After seeing the pictures of the files of the police circulating hand to hand, I wanted to photograph some real files myself. With the help of the Human Rights Organizations’ lawyers, who had spent years going through them as they searched for evidence, I was able to request and receive permission, from the General Secretary of the Federal Criminal Court in Buenos Aires, to photograph the files of the trials against the military rulers (Juicio a las Juntas, 1984).
The small room contains – piled up in an order that only a few experts know to interpret – all the legal proceedings carried out in the courtrooms of the city of Buenos Aires that responded to claims of violations of liberty, individual rights and physical well being suffered by thousands of Argentines at the hands of State terrorism.
Stacks of habeas corpus files, in alphabetical order, each one presented in the hope of finding a son, a father or a brother alive. Steps taken to no avail, proceedings that have ended without providing an answer and that now have come to rest stored on the shelves.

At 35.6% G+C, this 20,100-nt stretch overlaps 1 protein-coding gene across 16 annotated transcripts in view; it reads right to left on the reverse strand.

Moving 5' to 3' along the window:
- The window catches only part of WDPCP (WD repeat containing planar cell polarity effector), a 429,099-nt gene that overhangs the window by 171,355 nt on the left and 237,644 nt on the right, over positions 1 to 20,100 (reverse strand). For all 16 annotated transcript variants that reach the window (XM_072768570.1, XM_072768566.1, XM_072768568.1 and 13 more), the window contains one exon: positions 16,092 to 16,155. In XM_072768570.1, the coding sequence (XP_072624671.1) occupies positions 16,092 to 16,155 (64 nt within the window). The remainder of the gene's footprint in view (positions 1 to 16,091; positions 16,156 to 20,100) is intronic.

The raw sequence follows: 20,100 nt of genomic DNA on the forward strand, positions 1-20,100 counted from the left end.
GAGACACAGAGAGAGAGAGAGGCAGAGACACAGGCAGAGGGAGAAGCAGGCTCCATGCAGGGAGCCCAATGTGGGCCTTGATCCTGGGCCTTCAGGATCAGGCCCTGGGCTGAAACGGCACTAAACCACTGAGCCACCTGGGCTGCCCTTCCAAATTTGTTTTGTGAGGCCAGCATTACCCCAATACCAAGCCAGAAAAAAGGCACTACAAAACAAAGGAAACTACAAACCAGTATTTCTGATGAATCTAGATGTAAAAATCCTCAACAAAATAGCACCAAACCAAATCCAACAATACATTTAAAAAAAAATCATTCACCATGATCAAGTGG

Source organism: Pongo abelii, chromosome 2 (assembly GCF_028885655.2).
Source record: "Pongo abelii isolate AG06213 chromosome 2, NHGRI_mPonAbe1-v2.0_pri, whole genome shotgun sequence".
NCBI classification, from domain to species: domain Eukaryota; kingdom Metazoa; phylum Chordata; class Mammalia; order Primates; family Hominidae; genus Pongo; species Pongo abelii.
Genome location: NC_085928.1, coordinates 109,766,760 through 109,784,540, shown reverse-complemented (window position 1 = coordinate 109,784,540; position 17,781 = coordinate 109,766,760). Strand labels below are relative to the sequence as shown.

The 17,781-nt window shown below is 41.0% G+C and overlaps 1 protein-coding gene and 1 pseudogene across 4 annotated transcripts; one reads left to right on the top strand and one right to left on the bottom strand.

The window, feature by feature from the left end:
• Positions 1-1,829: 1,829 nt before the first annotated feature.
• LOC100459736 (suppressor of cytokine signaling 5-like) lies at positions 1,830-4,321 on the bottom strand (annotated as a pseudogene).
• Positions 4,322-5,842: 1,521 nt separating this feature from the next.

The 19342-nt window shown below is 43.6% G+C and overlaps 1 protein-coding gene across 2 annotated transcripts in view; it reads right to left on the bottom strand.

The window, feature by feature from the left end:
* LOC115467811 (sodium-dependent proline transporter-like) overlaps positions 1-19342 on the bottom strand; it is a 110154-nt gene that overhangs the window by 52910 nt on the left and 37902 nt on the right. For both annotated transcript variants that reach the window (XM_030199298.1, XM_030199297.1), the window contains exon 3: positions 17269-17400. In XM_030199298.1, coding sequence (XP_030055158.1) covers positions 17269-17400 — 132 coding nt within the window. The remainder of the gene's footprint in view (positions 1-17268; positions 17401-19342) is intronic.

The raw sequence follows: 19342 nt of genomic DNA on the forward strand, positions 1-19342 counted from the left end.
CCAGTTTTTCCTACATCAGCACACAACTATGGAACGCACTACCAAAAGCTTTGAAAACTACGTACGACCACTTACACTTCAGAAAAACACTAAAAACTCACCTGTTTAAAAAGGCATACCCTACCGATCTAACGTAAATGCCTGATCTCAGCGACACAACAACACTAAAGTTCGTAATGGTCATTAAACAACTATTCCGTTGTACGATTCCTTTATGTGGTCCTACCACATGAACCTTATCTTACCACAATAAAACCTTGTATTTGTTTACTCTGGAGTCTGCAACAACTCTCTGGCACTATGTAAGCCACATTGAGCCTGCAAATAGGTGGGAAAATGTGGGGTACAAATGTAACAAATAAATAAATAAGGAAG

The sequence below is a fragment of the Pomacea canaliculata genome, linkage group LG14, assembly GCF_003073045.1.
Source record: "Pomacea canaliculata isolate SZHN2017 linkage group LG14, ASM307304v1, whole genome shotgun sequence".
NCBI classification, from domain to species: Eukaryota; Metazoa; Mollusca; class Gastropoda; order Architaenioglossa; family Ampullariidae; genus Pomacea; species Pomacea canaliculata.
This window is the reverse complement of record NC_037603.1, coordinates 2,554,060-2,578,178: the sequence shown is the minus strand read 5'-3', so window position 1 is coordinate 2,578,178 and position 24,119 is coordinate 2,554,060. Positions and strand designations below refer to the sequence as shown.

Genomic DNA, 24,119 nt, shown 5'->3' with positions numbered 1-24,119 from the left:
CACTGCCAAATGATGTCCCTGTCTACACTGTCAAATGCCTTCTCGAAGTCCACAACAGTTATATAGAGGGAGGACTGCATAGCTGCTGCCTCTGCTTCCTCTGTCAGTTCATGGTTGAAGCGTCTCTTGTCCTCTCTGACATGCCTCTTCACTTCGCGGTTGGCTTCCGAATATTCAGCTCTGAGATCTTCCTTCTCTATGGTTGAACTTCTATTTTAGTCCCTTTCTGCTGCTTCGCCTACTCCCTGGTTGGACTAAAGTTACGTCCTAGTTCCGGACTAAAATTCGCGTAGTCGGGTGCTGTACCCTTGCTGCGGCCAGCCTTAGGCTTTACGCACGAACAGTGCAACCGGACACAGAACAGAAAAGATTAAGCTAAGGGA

Bodies stacked high. Impounded books. Trial investigations grouped by the names of sinister places: Banco, Olimpo, Vesubio, ESMA (Navy School of Mechanics). Names we recognize from an ad in Página 12 (a newspaper), from a list, from a memorial or a monument, names of friends, of brothers and sisters, sons and daughters, converted into files with a number and registration code, in trials that did not end the way they should have: with the guilty behind bars.
The simple sobriety of the Archive keeps its secrets as yet undivulged.
Its rickety shelves and office binders watch as their contents pass little by little from the hands of lawyers to those of historians.
THE ARCHIVES: INTELLIGENCE